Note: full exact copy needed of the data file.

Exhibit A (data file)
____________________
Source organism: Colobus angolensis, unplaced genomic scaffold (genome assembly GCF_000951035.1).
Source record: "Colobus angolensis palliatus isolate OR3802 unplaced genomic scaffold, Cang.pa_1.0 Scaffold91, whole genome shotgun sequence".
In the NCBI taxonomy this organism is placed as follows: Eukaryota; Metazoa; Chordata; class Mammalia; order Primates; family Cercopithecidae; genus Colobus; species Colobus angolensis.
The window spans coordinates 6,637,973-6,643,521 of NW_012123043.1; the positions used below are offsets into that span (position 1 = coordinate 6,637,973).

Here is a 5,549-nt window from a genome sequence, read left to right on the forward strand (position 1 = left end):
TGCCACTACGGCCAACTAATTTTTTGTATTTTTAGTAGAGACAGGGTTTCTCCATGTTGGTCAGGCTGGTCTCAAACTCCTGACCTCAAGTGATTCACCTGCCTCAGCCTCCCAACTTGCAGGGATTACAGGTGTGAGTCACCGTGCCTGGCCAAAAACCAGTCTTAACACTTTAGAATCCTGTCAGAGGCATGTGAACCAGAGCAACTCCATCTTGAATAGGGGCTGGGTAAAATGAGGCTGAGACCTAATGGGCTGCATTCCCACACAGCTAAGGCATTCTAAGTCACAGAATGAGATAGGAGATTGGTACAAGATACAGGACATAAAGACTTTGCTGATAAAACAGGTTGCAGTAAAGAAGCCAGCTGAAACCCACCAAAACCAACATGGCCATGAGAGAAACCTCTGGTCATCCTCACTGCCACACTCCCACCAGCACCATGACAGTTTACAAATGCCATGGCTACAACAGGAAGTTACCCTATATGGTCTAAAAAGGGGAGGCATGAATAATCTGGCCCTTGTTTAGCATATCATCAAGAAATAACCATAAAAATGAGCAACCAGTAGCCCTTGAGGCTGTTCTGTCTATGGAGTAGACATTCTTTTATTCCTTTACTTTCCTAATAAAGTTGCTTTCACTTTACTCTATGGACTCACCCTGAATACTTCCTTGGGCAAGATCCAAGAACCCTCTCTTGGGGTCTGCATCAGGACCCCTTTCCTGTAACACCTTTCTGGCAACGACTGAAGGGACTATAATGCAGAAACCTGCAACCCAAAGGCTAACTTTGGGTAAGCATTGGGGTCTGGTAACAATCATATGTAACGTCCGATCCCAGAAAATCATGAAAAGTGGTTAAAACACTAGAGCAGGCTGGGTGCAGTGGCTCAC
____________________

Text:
Source organism: Colobus angolensis, unplaced genomic scaffold (genome assembly GCF_000951035.1).
Source record: "Colobus angolensis palliatus isolate OR3802 unplaced genomic scaffold, Cang.pa_1.0 Scaffold91, whole genome shotgun sequence".
In the NCBI taxonomy this organism is placed as follows: Eukaryota; Metazoa; Chordata; class Mammalia; order Primates; family Cercopithecidae; genus Colobus; species Colobus angolensis.
The window spans coordinates 6,637,973-6,643,521 of NW_012123043.1; the positions used below are offsets into that span (position 1 = coordinate 6,637,973).

Here is a 5,549-nt window from a genome sequence, read left to right on the forward strand (position 1 = left end):
TGCCACTACGGCCAACTAATTTTTTGTATTTTTAGTAGAGACAGGGTTTCTCCATGTTGGTCAGGCTGGTCTCAAACTCCTGACCTCAAGTGATTCACCTGCCTCAGCCTCCCAACTTGCAGGGATTACAGGTGTGAGTCACCGTGCCTGGCCAAAAACCAGTCTTAACACTTTAGAATCCTGTCAGAGGCATGTGAACCAGAGCAACTCCATCTTGAATAGGGGCTGGGTAAAATGAGGCTGAGACCTAATGGGCTGCATTCCCACACAGCTAAGGCATTCTAAGTCACAGAATGAGATAGGAGATTGGTACAAGATACAGGACATAAAGACTTTGCTGATAAAACAGGTTGCAGTAAAGAAGCCAGCTGAAACCCACCAAAACCAACATGGCCATGAGAGAAACCTCTGGTCATCCTCACTGCCACACTCCCACCAGCACCATGACAGTTTACAAATGCCATGGCTACAACAGGAAGTTACCCTATATGGTCTAAAAAGGGGAGGCATGAATAATCTGGCCCTTGTTTAGCATATCATCAAGAAATAACCATAAAAATGAGCAACCAGTAGCCCTTGAGGCTGTTCTGTCTATGGAGTAGACATTCTTTTATTCCTTTACTTTCCTAATAAAGTTGCTTTCACTTTACTCTATGGACTCACCCTGAATACTTCCTTGGGCAAGATCCAAGAACCCTCTCTTGGGGTCTGCATCAGGACCCCTTTCCTGTAACACCTTTCTGGCAACGACTGAAGGGACTATAATGCAGAAACCTGCAACCCAAAGGCTAACTTTGGGTAAGCATTGGGGTCTGGTAACAATCATATGTAACGTCCGATCCCAGAAAATCATGAAAAGTGGTTAAAACACTAGAGCAGGCTGGGTGCAGTGGCTCAC